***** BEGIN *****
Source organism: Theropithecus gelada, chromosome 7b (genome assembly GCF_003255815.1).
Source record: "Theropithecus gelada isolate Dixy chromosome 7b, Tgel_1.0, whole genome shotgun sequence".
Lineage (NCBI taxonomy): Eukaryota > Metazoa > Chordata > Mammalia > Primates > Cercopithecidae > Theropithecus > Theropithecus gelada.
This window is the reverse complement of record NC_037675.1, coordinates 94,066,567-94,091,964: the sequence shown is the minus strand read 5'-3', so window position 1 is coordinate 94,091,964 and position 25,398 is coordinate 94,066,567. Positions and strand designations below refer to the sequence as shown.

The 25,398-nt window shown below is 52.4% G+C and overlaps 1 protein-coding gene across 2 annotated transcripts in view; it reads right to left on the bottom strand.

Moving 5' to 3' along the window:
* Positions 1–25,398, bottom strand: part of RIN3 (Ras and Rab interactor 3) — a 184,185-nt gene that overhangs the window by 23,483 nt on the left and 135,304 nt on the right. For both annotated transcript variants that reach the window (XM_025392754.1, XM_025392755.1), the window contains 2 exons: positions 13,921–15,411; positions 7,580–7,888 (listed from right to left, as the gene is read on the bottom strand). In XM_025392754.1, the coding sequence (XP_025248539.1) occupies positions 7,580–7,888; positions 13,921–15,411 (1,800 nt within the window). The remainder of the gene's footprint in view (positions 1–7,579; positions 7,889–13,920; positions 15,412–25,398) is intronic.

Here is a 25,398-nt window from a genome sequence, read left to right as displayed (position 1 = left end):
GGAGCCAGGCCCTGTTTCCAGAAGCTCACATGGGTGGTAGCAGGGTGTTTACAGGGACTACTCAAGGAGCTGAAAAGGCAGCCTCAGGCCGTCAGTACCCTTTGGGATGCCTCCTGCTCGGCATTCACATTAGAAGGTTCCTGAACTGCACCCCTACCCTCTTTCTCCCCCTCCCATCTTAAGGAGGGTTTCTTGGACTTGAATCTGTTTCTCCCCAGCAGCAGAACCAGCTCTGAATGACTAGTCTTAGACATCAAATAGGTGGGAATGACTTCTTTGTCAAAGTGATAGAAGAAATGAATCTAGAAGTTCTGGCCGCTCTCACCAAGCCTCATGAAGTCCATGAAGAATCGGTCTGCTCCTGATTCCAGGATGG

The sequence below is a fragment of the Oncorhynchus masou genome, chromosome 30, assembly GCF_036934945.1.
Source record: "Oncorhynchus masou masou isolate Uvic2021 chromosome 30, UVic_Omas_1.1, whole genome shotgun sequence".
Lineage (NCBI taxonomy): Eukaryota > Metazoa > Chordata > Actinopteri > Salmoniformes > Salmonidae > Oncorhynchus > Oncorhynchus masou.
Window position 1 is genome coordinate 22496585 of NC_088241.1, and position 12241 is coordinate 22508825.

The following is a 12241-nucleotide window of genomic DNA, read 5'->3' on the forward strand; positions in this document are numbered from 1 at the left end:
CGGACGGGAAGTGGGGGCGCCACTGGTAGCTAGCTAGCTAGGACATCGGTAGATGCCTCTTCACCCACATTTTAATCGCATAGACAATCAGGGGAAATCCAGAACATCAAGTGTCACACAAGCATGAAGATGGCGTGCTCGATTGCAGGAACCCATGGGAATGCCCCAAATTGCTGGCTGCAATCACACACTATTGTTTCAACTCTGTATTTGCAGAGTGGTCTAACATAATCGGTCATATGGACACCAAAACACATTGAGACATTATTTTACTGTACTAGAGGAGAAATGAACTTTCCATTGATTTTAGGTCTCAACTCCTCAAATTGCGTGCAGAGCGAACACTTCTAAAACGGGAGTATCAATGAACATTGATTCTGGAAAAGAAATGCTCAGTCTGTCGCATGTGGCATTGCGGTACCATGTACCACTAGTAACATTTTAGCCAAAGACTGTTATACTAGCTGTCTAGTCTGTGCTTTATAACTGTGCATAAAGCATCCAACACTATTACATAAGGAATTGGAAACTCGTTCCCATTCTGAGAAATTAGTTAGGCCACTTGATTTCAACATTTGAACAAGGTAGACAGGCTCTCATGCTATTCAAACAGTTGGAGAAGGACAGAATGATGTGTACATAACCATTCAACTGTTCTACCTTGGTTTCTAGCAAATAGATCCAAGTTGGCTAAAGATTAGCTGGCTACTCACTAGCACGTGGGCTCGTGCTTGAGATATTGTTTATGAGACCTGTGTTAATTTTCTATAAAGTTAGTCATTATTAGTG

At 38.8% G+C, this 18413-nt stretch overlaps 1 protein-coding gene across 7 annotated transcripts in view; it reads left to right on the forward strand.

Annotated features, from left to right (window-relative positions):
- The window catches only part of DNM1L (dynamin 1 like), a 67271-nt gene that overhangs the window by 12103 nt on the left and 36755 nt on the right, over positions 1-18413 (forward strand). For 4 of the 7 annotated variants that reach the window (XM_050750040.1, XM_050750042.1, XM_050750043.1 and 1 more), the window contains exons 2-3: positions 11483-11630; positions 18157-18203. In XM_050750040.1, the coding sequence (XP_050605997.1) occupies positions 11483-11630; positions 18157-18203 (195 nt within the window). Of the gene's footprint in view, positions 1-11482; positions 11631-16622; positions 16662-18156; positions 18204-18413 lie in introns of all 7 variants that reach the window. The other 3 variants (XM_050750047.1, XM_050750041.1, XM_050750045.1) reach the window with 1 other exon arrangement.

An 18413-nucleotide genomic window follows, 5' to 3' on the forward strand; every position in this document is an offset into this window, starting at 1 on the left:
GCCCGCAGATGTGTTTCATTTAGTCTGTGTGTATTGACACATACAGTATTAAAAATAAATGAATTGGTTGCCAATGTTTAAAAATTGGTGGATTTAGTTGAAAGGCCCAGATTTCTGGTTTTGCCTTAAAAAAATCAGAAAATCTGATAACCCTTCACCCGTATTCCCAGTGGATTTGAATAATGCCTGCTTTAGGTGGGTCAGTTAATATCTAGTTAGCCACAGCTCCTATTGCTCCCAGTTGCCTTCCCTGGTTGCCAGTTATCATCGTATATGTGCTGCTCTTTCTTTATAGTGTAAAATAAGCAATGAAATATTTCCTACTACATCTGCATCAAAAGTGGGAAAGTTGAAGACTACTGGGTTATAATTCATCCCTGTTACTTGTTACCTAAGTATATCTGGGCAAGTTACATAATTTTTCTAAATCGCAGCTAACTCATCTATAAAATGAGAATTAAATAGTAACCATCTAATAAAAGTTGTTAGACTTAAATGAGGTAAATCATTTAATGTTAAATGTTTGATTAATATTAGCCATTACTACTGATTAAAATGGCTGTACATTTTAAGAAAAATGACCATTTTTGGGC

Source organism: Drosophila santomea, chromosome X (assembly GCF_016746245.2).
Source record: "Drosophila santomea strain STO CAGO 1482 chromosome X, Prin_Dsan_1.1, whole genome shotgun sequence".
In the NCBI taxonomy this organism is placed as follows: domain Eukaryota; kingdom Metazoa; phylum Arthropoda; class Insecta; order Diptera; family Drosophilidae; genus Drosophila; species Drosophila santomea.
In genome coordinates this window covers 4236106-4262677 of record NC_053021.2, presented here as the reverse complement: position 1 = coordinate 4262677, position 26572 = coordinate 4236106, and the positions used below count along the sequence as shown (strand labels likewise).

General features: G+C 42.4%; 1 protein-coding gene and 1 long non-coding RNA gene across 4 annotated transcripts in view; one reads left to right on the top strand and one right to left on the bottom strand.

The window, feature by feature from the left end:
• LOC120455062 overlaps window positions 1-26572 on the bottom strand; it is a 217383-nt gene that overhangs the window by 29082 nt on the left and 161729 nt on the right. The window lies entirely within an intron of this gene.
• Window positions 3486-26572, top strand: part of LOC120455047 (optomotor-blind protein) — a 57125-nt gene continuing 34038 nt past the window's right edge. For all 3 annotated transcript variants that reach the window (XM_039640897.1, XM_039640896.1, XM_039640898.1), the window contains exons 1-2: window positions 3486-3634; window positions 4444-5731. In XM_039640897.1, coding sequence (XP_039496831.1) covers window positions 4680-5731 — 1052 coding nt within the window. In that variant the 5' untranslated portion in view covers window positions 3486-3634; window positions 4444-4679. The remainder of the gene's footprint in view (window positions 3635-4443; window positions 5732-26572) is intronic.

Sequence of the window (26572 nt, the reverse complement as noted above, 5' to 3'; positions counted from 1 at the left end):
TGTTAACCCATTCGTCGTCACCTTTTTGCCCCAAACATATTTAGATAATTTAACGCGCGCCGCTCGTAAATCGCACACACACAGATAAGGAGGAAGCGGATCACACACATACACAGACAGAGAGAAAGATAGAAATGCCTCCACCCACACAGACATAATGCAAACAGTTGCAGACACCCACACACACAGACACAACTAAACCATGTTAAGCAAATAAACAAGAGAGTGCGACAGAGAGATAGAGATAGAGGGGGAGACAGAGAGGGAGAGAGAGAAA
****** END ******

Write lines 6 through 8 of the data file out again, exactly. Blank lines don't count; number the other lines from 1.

Moving 5' to 3' along the window:
* Positions 1–25,398, bottom strand: part of RIN3 (Ras and Rab interactor 3) — a 184,185-nt gene that overhangs the window by 23,483 nt on the left and 135,304 nt on the right. For both annotated transcript variants that reach the window (XM_025392754.1, XM_025392755.1), the window contains 2 exons: positions 13,921–15,411; positions 7,580–7,888 (listed from right to left, as the gene is read on the bottom strand). In XM_025392754.1, the coding sequence (XP_025248539.1) occupies positions 7,580–7,888; positions 13,921–15,411 (1,800 nt within the window). The remainder of the gene's footprint in view (positions 1–7,579; positions 7,889–13,920; positions 15,412–25,398) is intronic.

Here is a 25,398-nt window from a genome sequence, read left to right as displayed (position 1 = left end):